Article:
Boeing subject to new FAA probe over 787 Dreamliner inspections

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US aviation safety regulators have opened their second investigation into Boeing this year, after the company revealed falsified inspection records for some of its 787 Dreamliner aircraft.

The Federal Aviation Administration’s probe will add to scrutiny of the aerospace manufacturer after one of its 737 Max planes lost a door panel in mid-air at the start of 2024.

The agency in January said it was investigating Boeing’s manufacturing and quality inspection processes after that incident, while the US Department of Justice is looking into whether it violated a deferred prosecution agreement that followed two fatal crashes in 2018 and 2019.

The FAA on Monday said Boeing informed the agency last month that it may not have completed inspections “to confirm adequate bonding and grounding” where the wings of the 787 Dreamliner meet the fuselage.

A Boeing worker at the company’s South Carolina plant flagged a testing “irregularity” to his manager, according to a memo that Scott Stocker, the head of the company’s 787 programme, sent to workers at the plant on April 29.

The company found that “several people had been violating company policies by not performing a required test, but recording the work as having been completed”, the memo said.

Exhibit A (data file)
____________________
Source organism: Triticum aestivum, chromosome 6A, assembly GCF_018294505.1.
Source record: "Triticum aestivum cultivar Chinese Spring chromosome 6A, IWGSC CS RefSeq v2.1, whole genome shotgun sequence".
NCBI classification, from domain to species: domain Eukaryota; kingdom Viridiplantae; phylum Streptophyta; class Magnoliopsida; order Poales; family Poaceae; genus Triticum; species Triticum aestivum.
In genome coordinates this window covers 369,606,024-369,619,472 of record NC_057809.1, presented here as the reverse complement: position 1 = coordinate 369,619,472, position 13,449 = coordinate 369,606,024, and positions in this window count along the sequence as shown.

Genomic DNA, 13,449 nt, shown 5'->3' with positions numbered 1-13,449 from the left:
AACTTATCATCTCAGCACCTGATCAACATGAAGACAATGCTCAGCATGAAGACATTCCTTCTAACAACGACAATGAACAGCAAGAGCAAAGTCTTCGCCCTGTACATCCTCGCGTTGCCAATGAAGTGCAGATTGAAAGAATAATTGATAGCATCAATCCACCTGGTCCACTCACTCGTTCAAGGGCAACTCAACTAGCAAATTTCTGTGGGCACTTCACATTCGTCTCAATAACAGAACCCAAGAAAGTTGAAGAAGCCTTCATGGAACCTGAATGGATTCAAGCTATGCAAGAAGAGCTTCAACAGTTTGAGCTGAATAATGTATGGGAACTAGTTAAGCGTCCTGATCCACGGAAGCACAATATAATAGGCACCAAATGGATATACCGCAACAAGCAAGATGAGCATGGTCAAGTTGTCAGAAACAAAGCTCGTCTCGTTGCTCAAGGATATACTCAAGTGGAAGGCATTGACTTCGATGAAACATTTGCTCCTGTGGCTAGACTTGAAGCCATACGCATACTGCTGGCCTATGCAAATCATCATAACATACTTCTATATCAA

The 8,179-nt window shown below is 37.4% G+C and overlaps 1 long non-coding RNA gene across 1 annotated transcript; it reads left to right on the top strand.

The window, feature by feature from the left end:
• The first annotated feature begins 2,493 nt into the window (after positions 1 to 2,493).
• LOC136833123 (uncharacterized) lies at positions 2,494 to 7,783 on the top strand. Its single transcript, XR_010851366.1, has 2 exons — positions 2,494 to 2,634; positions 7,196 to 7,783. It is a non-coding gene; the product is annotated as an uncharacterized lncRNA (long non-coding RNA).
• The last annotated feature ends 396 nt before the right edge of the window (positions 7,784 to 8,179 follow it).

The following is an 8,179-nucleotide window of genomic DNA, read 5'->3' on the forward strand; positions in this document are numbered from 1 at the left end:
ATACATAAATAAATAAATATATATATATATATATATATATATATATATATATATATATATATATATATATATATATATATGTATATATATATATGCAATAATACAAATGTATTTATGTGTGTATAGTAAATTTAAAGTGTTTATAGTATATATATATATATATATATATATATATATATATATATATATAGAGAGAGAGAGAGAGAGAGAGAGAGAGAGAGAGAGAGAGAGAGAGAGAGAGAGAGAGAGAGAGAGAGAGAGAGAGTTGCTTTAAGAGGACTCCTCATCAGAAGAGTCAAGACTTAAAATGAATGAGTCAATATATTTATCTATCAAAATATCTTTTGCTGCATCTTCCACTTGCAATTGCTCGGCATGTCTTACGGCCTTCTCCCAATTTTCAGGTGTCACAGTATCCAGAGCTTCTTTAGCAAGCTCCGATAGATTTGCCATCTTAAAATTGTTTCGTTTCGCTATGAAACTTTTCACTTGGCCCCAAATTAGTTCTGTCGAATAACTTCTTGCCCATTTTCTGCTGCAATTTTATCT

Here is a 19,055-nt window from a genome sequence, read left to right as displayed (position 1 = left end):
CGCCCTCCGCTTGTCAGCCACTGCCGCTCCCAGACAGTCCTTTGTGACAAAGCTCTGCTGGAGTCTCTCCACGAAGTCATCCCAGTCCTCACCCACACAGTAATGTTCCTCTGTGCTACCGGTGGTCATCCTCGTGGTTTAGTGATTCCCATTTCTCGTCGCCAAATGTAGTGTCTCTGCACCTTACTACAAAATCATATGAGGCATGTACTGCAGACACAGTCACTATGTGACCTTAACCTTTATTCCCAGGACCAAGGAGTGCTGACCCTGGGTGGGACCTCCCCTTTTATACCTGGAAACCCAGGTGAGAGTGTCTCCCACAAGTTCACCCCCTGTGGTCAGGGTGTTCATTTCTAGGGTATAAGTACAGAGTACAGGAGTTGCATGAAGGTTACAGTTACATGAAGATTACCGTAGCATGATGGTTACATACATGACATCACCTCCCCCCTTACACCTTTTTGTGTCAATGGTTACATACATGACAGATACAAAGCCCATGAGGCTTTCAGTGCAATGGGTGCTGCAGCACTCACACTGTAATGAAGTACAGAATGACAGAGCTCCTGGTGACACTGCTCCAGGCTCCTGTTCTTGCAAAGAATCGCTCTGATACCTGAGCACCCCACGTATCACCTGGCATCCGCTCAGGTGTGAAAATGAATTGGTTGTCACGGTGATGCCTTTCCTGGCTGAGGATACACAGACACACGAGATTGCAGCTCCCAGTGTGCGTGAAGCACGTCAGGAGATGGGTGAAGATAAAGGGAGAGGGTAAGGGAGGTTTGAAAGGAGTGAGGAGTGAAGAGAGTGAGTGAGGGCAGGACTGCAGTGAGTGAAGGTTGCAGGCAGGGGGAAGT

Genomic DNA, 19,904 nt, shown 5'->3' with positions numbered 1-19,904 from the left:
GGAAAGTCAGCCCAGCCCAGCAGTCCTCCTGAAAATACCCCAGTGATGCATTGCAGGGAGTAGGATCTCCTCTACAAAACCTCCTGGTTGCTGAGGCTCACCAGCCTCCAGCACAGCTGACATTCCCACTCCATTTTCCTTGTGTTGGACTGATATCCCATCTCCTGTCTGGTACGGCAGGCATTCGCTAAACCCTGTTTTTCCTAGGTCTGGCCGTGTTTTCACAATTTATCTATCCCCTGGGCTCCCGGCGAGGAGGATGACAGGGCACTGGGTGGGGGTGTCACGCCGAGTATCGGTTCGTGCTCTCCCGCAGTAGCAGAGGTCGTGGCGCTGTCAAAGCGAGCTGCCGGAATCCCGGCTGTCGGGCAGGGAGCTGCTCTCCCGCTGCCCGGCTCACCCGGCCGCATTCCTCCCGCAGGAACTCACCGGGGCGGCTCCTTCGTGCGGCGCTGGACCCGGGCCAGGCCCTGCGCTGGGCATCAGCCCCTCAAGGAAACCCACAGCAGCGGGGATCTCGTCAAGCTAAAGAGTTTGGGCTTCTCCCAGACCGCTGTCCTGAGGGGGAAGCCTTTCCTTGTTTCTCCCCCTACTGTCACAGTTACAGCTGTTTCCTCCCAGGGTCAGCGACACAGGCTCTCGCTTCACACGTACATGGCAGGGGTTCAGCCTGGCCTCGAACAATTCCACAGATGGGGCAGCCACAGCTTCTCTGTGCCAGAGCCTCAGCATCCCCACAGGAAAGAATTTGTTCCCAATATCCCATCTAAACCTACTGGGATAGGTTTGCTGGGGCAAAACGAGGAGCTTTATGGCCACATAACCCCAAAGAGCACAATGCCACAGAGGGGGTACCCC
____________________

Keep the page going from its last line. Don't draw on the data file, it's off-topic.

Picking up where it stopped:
The company voluntarily told the FAA, Stocker said, and is taking “serious corrective action” with “multiple” workers. Stocker said the issue does not make the planes immediately unsafe.

The company’s stock fell as much as 2.8 per cent after the Wall Street Journal first reported news of the investigation before closing down 0.8 per cent.

“Fortunately, our engineering team has assessed that this misconduct did not create an immediate safety of flight issue,” Stocker said. “But it will impact our customers and factory teammates, because the test now needs to be conducted out of sequence on airplanes in the build process. I know this frustrates all of you as much as it frustrates me.”

Manufacturing work that is performed out of order, typically called “travelled work”, can increase the likelihood of manufacturing errors. Chief executive Dave Calhoun told investors last month the company was reducing travelled work in its 737 Max factory in Renton, Washington.

Boeing is reinspecting all the 787s and must create a plan to address planes currently in service, the FAA said. The company did not share further comment beyond Stocker’s memo to workers.

Lawyers for Boeing engineer Sam Salehpour, a whistleblower who has raised safety concerns about the 787, said the manufacturer had “zero credibility”.

“Boeing acknowledges that a tremendous breach in engineering protocol occurred, but takes no responsibility for the culture it created that led its workers to falsify records. Rather, by reporting an employee’s concerns to the FAA, Boeing is now congratulating itself for doing the bare minimum to respond,” the lawyers said.

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